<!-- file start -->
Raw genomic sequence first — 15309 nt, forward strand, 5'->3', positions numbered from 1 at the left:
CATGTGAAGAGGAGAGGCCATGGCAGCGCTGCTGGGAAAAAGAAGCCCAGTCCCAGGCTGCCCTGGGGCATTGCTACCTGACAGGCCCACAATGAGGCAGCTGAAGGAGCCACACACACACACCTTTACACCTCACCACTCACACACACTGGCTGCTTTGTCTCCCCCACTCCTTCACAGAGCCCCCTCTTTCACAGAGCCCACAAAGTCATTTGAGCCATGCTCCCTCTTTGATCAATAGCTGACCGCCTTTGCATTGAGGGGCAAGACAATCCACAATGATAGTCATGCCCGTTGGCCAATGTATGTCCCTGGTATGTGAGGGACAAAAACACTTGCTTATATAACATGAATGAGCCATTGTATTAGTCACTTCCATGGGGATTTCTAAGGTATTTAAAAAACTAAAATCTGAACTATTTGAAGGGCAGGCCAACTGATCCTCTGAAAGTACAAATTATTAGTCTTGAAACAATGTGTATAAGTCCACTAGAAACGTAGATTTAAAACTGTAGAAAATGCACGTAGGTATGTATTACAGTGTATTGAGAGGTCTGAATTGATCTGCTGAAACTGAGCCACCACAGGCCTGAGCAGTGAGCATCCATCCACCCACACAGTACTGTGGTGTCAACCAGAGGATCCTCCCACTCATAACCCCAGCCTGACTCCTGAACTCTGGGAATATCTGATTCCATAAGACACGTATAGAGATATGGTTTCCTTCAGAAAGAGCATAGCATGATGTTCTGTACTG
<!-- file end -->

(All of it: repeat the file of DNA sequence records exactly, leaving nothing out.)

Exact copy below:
Raw genomic sequence first — 15309 nt, forward strand, 5'->3', positions numbered from 1 at the left:
CATGTGAAGAGGAGAGGCCATGGCAGCGCTGCTGGGAAAAAGAAGCCCAGTCCCAGGCTGCCCTGGGGCATTGCTACCTGACAGGCCCACAATGAGGCAGCTGAAGGAGCCACACACACACACCTTTACACCTCACCACTCACACACACTGGCTGCTTTGTCTCCCCCACTCCTTCACAGAGCCCCCTCTTTCACAGAGCCCACAAAGTCATTTGAGCCATGCTCCCTCTTTGATCAATAGCTGACCGCCTTTGCATTGAGGGGCAAGACAATCCACAATGATAGTCATGCCCGTTGGCCAATGTATGTCCCTGGTATGTGAGGGACAAAAACACTTGCTTATATAACATGAATGAGCCATTGTATTAGTCACTTCCATGGGGATTTCTAAGGTATTTAAAAAACTAAAATCTGAACTATTTGAAGGGCAGGCCAACTGATCCTCTGAAAGTACAAATTATTAGTCTTGAAACAATGTGTATAAGTCCACTAGAAACGTAGATTTAAAACTGTAGAAAATGCACGTAGGTATGTATTACAGTGTATTGAGAGGTCTGAATTGATCTGCTGAAACTGAGCCACCACAGGCCTGAGCAGTGAGCATCCATCCACCCACACAGTACTGTGGTGTCAACCAGAGGATCCTCCCACTCATAACCCCAGCCTGACTCCTGAACTCTGGGAATATCTGATTCCATAAGACACGTATAGAGATATGGTTTCCTTCAGAAAGAGCATAGCATGATGTTCTGTACTG